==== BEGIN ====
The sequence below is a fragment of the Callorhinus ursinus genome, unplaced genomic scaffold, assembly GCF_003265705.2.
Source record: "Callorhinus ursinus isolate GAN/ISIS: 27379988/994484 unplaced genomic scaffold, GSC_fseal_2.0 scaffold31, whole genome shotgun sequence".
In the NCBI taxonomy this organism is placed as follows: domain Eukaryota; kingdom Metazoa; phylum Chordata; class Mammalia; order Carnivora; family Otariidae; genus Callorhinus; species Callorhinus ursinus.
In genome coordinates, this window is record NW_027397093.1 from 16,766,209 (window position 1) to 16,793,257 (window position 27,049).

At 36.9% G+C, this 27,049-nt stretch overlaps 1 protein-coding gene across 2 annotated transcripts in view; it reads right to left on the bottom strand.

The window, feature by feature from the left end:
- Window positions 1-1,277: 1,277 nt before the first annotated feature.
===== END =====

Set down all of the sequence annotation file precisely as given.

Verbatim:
The sequence below is a fragment of the Callorhinus ursinus genome, unplaced genomic scaffold, assembly GCF_003265705.2.
Source record: "Callorhinus ursinus isolate GAN/ISIS: 27379988/994484 unplaced genomic scaffold, GSC_fseal_2.0 scaffold31, whole genome shotgun sequence".
In the NCBI taxonomy this organism is placed as follows: domain Eukaryota; kingdom Metazoa; phylum Chordata; class Mammalia; order Carnivora; family Otariidae; genus Callorhinus; species Callorhinus ursinus.
In genome coordinates, this window is record NW_027397093.1 from 16,766,209 (window position 1) to 16,793,257 (window position 27,049).

At 36.9% G+C, this 27,049-nt stretch overlaps 1 protein-coding gene across 2 annotated transcripts in view; it reads right to left on the bottom strand.

The window, feature by feature from the left end:
- Window positions 1-1,277: 1,277 nt before the first annotated feature.